You gotta buy the dip.
That’s the message from Canaccord’s Tony Dwyer, who lifted his 12- to 18-month price target on the S&P to 3,300, and upped his EPS estimate for next year to $165 from $150.
This comes as market participants seem reluctant to take any bold, definitive strides in either direction after coming to a fork in the road following the bounce off the March panic lows.
Apparently, we’re supposed to be emboldened by the similarity between the 10-week rate of change in 2009 and that witnessed recently, according to Dwyer, who thinks that having consolidated, equities are ready to move higher.
“Following the initial ramp to 3,200, we have been anticipating a multi-week/month period of consolidation with the intention of incrementally adding risk each time the SPX pulls back to 3,000″, Dwyer says.
Look, folks, I know. I really do. It’s just guesswork. But this is a slow time of the year. And everyone would rather be doing something else. The forecasts must go on, though.
Canaccord’s $165 EPS call for 2021 is basically in line with consensus bottom-up, which is looking for $163 next year, after a plunge to $125 in 2020. The figure (below) is updated through Monday just to give you some context (note that Goldman’s 2020 EPS outlook is well below consensus at $110, even as they’re more optimistic on 2021 than the market).
Dwyer isn’t the only one feeling good about things. DBS Group CIO Hou Wey Fook reckons we’re just in the “early innings” of FOMO.
“There is capacity to buy whenever there are corrections”, Hou remarked during a webinar. The reference was to cash on the sidelines.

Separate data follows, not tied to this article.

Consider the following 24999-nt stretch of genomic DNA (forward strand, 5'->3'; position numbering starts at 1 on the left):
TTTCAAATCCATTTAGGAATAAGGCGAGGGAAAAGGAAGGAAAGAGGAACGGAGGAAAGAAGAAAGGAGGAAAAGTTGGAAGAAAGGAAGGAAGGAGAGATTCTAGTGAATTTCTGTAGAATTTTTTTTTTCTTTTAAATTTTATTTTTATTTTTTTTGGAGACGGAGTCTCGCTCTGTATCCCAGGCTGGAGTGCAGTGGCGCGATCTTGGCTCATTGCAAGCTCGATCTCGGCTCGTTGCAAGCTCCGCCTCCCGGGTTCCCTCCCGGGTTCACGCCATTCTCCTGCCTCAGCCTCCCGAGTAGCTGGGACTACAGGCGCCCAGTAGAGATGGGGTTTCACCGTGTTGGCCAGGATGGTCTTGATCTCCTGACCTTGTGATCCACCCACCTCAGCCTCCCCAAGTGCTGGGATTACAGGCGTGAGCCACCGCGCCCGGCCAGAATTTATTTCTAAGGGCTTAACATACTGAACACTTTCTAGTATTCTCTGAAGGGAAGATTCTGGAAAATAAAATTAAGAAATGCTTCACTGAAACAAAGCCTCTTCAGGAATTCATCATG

I suppose that’s correct — depending on what you count as “cash on the sidelines”. Americans, for example, have certainly seen an influx of transfer payments, and the savings rate has surged to unprecedented levels. The three-month jump in M1 is three times that seen in 2008 and eclipses any annual total on record.
Of course, ideally, Americans who are inclined to spend that money will do so in the real economy, as opposed to gambling it in their Robinhood accounts.
But even that would be indirectly beneficial for equities to the extent it helps the recovery along. You wouldn’t think of yourself as “buying the dip” when you go to Starbucks, but in this case, that might actually be pretty apt.
More to the point, cash in money market funds remains near a record high despite recent outflows. That’s a potential source of funds.
DBS’s Hou went on to call retail investors “a force to contend with”, thanks to their purportedly higher acumen (versus yesteryear), higher savings rates, and zero commissions.
Coming full circle to Dwyer, he says “the combination of incredible monetary stimulus that is likely to continue for the foreseeable future and subsequent credit market and liquidity improvement” point to a brighter future for corporate profits.
Strategists at BlackRock Investment Institute aren’t buying it — figuratively or literally. They cut US equities to neutral in a presentation, citing election uncertainty and the possibility that lawmakers will fail to follow through on more fiscal measures.
“We now see a risk of policy fatigue in the US as policymakers face a series of ‘fiscal cliffs’ and may cut fiscal relief prematurely”, Managing Director Elga Bartsch said. “Domestic polarization is on the rise too, with the US presidential election set to take place against the most tumultuous domestic backdrop since 1968”.